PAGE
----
One look at David Walker's beautiful brush-less portraits, and you probably wouldn't believe me if I told you he only started painting three years ago. For two of those years, he only painted in black, white, and pink because it was cheaper and allowed him to concentrate on his subjects more. Then, he came across a box of random colored paint that had been buried in the studio and he started exploring with as many colors as he could, all at once. “It just felt right at the time and it's been a lot of fun,” he says.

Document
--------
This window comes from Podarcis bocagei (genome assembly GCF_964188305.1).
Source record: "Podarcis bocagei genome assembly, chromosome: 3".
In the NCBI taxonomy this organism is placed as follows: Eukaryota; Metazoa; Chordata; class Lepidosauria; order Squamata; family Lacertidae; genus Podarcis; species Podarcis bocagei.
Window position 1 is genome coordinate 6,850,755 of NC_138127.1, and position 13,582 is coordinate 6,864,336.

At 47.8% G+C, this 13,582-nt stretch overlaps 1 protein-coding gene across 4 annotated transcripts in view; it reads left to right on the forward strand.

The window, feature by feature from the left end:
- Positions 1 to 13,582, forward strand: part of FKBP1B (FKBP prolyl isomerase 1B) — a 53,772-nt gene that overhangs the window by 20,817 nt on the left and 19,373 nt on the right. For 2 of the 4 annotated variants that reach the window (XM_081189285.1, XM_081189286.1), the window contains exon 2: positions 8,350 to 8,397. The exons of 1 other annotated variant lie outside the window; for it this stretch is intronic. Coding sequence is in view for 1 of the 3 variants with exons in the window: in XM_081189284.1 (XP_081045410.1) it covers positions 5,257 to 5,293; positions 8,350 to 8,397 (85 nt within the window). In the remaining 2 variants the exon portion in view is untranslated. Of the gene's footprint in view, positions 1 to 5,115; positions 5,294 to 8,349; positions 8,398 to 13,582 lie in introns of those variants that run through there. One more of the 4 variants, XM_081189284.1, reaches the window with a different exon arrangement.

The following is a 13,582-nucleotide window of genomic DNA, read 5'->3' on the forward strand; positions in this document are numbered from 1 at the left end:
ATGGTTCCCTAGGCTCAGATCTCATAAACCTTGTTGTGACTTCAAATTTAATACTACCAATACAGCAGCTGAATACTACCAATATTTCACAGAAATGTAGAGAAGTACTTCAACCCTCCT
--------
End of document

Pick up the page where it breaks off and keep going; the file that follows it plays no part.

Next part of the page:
Walker doesn't use brushes because he wants the pieces to raise questions about graffiti and traditional painting. “People are normally quite surprised the work is made from spray paint and I think many are also surprised they actually like the work when its outside on a wall; suddenly they have connected with a scene that they previously had no time for at all.”
As for the faces that he paints, he doesn't know them all. “I like that they've never met me and they don't know they're being painted,” he explains. “I use found photography, old magazines, the web, snapshots, anything that's not staged by me. The fact that the subjects are unknown also allows people to make up there own narrative to the portraits.”